McMommys

by Stacey

I think McDonalds may have lost its marbles. They’re out there looking for moms to go “behind the counter and beyond the kitchen” to see what really goes into the making of their fast food. Do we really want to know?

This according to an article in the trade publication, Advertising Age.

The Golden Arches has been quietly amassing an army of moms — often its toughest critics — as “quality correspondents” to act as citizen consumer reporters. The idea is to spread the message — which it hopes to craft into a positive one — about McDonaldland and its products.

The company is appealing to mothers through “mother-oriented social networks and freebie product sites,” offering to let them visit the farms where so-called “fresh ingredients” are grown, meet the “world-class suppliers” and to look around in McDonalds restaurants.

Then the moms start pitching. Likely this means blogs, chat rooms, and public forums, “to spread brand evangelism from a group known to be skeptical, protective — and, with $2 trillion in buying power, the keeper of the lunch money.”

In advertising circles this is called the “person like yourself” campaign.

“That’s a hell of a good idea,” said Richard Edelman, CEO of PR agency Edelman, noting that “a person like yourself” was rated the most credible spokesperson in its annual “Trust Barometer” survey for the past two years.

Seems like a waste of time to me. The word is out about McD’s food. It may taste good, but it isn’t healthy.

In other nutrition news, parents and health advocates have scored a victory over the content and marketing of sugar cereals and other kinds of junk food that appeal mostly to kids. Kellogg’s Company, the makers of Froot Loops and Pop Tarts, announced yesterday that it will increase the nutritional value of the cereals and snacks targeted at children or else stop marketing those products to them altogether.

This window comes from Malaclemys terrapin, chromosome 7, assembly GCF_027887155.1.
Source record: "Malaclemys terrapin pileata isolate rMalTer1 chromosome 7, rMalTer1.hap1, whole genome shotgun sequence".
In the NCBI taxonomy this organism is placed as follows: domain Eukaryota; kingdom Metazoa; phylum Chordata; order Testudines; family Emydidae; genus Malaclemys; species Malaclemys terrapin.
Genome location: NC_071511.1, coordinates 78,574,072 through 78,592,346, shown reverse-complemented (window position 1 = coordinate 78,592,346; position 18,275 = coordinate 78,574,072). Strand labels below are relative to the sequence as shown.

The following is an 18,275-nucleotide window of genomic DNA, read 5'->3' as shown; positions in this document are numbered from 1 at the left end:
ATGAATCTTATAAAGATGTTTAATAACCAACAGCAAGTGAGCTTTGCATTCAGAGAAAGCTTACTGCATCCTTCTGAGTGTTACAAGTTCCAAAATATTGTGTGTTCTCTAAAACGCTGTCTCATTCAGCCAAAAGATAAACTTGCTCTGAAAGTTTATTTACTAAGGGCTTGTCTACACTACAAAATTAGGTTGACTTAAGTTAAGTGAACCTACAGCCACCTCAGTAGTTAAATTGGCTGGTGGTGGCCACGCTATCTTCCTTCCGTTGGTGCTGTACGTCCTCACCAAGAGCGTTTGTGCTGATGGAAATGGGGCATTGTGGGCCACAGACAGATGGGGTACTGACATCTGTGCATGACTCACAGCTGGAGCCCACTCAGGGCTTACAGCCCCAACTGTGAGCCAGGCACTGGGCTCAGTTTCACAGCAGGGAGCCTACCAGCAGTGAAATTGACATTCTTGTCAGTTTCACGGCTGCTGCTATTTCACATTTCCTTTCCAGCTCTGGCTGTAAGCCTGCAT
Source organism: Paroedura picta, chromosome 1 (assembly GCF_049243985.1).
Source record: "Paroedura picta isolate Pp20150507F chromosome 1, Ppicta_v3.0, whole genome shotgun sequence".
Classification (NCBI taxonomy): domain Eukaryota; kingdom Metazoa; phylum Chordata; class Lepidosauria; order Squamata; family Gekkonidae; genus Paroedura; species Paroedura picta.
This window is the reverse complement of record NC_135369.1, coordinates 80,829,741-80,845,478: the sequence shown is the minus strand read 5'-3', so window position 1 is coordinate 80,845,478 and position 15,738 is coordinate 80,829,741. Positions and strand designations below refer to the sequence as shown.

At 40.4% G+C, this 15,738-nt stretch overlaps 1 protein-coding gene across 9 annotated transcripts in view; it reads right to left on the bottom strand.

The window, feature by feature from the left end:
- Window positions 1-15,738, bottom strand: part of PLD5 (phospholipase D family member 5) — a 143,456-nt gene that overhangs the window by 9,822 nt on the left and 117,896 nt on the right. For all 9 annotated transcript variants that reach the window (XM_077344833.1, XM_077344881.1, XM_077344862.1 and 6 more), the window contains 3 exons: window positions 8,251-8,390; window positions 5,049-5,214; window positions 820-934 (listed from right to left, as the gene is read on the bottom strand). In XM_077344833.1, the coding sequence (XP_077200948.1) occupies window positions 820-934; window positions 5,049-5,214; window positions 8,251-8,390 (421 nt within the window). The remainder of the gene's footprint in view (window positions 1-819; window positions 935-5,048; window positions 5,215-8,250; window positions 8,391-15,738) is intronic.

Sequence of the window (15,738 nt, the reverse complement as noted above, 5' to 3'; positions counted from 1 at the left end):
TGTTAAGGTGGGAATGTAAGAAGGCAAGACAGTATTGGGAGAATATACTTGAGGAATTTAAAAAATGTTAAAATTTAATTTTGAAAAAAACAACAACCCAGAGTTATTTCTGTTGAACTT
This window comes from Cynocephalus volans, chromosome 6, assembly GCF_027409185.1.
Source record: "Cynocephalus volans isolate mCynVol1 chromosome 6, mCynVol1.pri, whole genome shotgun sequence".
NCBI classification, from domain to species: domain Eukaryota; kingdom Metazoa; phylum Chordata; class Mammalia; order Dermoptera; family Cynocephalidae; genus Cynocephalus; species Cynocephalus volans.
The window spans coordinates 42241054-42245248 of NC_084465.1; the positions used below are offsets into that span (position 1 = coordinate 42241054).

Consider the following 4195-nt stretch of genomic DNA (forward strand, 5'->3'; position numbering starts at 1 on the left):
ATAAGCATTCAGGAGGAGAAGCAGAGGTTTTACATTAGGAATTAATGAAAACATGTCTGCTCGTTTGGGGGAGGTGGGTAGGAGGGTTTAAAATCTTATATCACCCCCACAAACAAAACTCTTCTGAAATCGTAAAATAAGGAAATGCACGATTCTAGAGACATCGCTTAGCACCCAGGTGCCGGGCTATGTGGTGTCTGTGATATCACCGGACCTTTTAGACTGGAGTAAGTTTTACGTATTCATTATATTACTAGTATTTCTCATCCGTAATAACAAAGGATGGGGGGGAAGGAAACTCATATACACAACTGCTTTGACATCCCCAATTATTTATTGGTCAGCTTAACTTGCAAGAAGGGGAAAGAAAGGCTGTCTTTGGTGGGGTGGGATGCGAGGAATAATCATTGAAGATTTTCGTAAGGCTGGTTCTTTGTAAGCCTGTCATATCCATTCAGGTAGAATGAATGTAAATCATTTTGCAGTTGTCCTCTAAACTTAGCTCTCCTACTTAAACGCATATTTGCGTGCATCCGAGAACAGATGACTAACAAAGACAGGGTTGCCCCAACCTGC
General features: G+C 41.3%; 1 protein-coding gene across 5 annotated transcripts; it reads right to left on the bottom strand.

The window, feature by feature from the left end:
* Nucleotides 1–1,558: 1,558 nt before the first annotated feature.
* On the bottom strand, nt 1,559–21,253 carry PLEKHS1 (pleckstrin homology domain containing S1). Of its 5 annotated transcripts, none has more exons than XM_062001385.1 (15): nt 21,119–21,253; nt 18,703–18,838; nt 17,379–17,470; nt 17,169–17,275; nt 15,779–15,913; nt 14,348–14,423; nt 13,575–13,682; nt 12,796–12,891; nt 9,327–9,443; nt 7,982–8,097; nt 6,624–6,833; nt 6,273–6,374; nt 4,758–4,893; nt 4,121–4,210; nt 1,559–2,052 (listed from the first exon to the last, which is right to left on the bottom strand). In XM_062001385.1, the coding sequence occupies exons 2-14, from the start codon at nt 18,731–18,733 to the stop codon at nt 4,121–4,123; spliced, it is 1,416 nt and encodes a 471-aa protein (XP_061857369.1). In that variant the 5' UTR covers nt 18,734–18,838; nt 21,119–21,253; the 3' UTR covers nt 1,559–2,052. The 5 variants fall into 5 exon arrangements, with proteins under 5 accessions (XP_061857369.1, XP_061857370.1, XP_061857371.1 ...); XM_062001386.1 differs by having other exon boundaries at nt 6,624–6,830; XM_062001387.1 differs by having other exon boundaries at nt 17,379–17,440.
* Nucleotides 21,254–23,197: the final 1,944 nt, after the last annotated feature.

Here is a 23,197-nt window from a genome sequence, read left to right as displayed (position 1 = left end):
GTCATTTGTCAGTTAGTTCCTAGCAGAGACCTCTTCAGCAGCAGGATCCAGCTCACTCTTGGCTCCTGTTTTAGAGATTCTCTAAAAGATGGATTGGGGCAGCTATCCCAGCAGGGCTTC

The nutritional changes will include a 200 calorie limit per serving and reduced sugar and sodium contents.

The company also plans to make immediate changes to its Web sites for children, including automatic screen time limits and information about healthy lifestyles and nutrition. It also said it will limit images of foods in computer games, downloads and wallpaper that don’t meet the new criteria.

In 2006 the Washington, DC-based Center for Science in the Public Interest along with others threatened to sue Kellogg’s over issues of child obesity. They are pleased with the settlement.

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Filed under children's health, family life, food, Kellogg, kids, McDonalds, media, nutrition, parenting, television

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